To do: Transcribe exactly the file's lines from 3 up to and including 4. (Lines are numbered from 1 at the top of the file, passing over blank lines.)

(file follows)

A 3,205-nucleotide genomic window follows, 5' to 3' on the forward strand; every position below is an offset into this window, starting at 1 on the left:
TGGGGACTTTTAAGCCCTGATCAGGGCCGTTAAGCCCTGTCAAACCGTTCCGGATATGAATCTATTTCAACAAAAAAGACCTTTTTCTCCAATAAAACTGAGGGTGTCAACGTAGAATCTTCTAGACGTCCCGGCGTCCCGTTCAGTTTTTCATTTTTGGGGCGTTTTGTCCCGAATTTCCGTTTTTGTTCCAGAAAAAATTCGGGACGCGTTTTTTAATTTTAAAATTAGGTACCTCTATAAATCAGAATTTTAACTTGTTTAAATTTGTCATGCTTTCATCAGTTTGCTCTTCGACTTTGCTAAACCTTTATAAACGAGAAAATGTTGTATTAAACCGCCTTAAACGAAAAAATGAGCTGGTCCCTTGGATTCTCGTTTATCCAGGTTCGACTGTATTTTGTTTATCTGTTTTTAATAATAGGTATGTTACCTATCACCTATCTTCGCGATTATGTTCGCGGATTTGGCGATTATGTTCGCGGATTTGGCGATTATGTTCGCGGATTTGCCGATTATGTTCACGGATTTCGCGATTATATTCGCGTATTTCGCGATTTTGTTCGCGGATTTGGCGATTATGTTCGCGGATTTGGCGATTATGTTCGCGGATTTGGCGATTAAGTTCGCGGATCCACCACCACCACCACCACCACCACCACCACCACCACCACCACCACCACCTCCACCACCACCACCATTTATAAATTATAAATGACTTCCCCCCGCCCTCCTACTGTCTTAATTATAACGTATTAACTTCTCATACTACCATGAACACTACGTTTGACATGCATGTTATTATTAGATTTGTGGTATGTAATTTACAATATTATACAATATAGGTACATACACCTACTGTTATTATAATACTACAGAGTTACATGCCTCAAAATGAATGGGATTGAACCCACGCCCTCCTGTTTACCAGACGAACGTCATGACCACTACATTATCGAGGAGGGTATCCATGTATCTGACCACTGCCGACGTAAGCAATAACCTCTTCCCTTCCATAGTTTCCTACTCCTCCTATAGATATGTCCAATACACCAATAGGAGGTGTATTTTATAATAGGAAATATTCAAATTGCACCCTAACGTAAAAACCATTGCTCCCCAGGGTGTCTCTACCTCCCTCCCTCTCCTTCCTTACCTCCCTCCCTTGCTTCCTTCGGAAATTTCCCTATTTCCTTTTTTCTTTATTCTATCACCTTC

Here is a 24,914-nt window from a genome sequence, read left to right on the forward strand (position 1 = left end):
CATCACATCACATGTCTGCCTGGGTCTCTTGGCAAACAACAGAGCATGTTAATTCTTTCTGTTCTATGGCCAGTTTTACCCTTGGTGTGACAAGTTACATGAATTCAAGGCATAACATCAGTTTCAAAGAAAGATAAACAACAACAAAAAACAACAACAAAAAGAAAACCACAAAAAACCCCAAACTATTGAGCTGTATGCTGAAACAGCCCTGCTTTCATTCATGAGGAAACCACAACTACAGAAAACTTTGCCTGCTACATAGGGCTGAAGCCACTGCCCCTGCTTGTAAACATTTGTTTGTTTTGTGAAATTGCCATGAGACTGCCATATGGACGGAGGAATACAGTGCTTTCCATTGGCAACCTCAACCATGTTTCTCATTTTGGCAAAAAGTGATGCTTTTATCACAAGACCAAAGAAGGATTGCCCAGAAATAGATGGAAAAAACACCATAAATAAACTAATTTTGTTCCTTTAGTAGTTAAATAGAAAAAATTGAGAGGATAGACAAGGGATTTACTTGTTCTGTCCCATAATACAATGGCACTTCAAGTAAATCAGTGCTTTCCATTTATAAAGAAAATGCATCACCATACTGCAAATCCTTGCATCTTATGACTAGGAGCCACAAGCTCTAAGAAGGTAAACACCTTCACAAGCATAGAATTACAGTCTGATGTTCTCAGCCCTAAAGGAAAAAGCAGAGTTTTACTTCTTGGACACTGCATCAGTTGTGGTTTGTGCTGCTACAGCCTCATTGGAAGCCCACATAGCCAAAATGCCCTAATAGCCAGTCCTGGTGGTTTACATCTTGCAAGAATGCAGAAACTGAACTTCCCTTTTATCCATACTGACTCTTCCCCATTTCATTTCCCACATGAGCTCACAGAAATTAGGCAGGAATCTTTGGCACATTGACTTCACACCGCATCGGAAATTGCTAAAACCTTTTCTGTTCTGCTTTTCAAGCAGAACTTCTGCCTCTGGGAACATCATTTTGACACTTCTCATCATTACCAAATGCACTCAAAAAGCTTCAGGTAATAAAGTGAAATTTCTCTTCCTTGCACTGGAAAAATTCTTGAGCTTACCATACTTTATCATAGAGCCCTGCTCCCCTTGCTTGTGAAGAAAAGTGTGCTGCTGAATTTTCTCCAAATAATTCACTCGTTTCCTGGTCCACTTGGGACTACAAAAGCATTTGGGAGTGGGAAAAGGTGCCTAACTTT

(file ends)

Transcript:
Here is a 24,914-nt window from a genome sequence, read left to right on the forward strand (position 1 = left end):
CATCACATCACATGTCTGCCTGGGTCTCTTGGCAAACAACAGAGCATGTTAATTCTTTCTGTTCTATGGCCAGTTTTACCCTTGGTGTGACAAGTTACATGAATTCAAGGCATAACATCAGTTTCAAAGAAAGATAAACAACAACAAAAAACAACAACAAAAAGAAAACCACAAAAAACCCCAAACTATTGAGCTGTATGCTGAAACAGCCCTGCTTTCATTCATGAGGAAACCACAACTACAGAAAACTTTGCCTGCTACATAGGGCTGAAGCCACTGCCCCTGCTTGTAAACATTTGTTTGTTTTGTGAAATTGCCATGAGACTGCCATATGGACGGAGGAATACAGTGCTTTCCATTGGCAACCTCAACCATGTTTCTCATTTTGGCAAAAAGTGATGCTTTTATCACAAGACCAAAGAAGGATTGCCCAGAAATAGATGGAAAAAACACCATAAATAAACTAATTTTGTTCCTTTAGTAGTTAAATAGAAAAAATTGAGAGGATAGACAAGGGATTTACTTGTTCTGTCCCATAATACAATGGCACTTCAAGTAAATCAGTGCTTTCCATTTATAAAGAAAATGCATCACCATACTGCAAATCCTTGCATCTTATGACTAGGAGCCACAAGCTCTAAGAAGGTAAACACCTTCACAAGCATAGAATTACAGTCTGATGTTCTCAGCCCTAAAGGAAAAAGCAGAGTTTTACTTCTTGGACACTGCATCAGTTGTGGTTTGTGCTGCTACAGCCTCATTGGAAGCCCACATAGCCAAAATGCCCTAATAGCCAGTCCTGGTGGTTTACATCTTGCAAGAATGCAGAAACTGAACTTCCCTTTTATCCATACTGACTCTTCCCCATTTCATTTCCCACATGAGCTCACAGAAATTAGGCAGGAATCTTTGGCACATTGACTTCACACCGCATCGGAAATTGCTAAAACCTTTTCTGTTCTGCTTTTCAAGCAGAACTTCTGCCTCTGGGAACATCATTTTGACACTTCTCATCATTACCAAATGCACTCAAAAAGCTTCAGGTAATAAAGTGAAATTTCTCTTCCTTGCACTGGAAAAATTCTTGAGCTTACCATACTTTATCATAGAGCCCTGCTCCCCTTGCTTGTGAAGAAAAGTGTGCTGCTGAATTTTCTCCAAATAATTCACTCGTTTCCTGGTCCACTTGGGACTACAAAAGCATTTGGGAGTGGGAAAAGGTGCCTAACTTT